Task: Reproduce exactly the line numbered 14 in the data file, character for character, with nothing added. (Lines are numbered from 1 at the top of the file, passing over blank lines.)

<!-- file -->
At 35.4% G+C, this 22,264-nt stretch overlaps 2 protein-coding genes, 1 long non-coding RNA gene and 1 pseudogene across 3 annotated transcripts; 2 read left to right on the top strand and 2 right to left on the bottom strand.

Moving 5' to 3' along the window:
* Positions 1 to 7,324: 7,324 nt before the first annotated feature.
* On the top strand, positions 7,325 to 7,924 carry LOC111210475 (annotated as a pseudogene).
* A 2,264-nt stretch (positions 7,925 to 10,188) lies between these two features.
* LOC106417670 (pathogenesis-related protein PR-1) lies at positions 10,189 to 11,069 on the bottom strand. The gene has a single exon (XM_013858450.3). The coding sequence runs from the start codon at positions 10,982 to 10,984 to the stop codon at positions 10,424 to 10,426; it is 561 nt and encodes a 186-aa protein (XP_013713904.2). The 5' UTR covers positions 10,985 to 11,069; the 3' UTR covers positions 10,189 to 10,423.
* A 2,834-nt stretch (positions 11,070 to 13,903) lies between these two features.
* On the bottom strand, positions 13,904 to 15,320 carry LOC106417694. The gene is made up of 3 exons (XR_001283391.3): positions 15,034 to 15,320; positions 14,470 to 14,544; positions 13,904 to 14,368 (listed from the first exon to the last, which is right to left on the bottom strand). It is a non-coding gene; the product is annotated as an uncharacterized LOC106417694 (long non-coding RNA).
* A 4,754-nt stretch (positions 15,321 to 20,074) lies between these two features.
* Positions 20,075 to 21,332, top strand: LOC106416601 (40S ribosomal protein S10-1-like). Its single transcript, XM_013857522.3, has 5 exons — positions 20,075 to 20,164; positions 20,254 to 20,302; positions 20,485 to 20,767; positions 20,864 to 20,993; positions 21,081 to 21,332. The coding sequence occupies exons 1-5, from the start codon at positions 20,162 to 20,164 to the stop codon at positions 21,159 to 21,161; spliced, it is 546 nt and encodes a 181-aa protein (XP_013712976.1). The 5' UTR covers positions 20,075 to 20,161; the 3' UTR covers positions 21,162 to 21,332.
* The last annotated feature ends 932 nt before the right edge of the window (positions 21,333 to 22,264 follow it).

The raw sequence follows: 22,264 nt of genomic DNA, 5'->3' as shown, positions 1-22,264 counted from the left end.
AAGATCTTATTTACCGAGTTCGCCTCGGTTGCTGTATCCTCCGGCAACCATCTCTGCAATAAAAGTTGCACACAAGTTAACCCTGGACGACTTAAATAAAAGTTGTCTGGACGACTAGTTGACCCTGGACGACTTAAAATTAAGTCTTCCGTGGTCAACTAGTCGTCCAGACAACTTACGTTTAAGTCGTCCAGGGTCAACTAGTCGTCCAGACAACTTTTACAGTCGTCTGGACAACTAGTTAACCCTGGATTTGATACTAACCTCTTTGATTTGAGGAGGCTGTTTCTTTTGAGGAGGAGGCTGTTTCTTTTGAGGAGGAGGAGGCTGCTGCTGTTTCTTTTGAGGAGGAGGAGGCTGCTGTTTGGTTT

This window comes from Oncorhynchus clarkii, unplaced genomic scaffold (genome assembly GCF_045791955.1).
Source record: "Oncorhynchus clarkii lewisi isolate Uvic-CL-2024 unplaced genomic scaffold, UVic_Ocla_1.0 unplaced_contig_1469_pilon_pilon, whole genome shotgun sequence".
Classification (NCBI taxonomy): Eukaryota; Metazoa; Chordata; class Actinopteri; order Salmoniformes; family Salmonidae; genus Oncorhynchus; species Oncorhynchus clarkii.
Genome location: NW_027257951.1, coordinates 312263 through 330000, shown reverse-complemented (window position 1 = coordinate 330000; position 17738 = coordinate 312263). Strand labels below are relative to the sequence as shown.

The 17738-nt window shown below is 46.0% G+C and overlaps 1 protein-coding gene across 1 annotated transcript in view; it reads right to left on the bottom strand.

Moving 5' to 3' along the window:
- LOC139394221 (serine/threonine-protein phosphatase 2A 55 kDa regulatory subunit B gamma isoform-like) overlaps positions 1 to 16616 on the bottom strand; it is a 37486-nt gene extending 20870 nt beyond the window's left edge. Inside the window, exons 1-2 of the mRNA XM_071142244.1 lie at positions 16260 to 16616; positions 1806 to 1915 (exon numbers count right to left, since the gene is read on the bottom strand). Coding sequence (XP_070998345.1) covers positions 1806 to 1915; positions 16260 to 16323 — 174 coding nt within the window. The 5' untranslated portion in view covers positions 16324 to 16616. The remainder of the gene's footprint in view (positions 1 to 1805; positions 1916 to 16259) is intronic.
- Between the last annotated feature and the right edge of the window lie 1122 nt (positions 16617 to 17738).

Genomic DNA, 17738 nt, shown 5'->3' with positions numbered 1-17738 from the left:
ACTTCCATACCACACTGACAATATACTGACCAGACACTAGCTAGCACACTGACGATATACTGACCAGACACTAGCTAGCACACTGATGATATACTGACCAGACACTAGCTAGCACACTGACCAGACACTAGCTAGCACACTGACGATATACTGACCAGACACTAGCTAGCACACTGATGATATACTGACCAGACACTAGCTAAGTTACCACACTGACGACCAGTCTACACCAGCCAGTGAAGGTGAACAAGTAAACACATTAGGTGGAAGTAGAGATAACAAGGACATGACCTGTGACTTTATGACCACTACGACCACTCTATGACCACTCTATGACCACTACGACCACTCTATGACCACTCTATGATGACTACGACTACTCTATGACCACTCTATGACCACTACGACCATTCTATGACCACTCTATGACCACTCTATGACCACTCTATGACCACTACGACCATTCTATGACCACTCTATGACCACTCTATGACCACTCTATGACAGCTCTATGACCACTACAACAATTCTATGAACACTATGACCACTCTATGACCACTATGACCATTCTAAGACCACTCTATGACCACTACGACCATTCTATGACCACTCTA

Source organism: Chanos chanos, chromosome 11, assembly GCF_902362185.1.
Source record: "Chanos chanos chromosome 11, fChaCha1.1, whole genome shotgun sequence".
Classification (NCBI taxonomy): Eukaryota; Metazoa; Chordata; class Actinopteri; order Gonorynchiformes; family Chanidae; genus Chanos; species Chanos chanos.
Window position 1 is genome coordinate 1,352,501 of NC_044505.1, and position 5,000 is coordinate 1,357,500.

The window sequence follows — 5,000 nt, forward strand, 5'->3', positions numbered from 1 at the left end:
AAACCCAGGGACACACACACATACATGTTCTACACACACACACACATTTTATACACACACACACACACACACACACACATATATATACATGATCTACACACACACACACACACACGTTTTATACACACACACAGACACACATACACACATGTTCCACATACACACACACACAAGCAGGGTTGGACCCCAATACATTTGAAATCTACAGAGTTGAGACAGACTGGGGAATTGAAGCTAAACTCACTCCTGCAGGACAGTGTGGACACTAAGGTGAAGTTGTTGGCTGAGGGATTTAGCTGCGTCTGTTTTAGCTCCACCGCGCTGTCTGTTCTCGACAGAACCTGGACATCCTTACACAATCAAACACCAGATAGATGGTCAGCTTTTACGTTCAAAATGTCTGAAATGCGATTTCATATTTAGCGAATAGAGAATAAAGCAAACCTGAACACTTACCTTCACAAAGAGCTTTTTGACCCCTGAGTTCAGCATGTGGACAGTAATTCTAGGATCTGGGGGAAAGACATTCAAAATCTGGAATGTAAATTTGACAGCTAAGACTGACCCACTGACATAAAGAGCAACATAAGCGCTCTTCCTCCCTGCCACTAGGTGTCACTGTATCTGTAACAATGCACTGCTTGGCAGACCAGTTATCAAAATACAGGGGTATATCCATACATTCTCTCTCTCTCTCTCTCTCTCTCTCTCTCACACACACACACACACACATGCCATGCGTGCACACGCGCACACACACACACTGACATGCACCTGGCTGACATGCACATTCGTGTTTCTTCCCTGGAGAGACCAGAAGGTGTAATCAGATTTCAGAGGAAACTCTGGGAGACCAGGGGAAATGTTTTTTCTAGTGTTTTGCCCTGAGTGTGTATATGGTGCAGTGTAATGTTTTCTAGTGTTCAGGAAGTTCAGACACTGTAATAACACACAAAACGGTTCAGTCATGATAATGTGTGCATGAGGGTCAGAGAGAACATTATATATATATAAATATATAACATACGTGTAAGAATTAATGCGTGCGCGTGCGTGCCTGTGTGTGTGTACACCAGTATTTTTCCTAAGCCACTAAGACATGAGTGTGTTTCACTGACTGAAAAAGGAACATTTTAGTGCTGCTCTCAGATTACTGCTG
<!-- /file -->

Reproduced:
This window comes from Oncorhynchus clarkii, unplaced genomic scaffold (genome assembly GCF_045791955.1).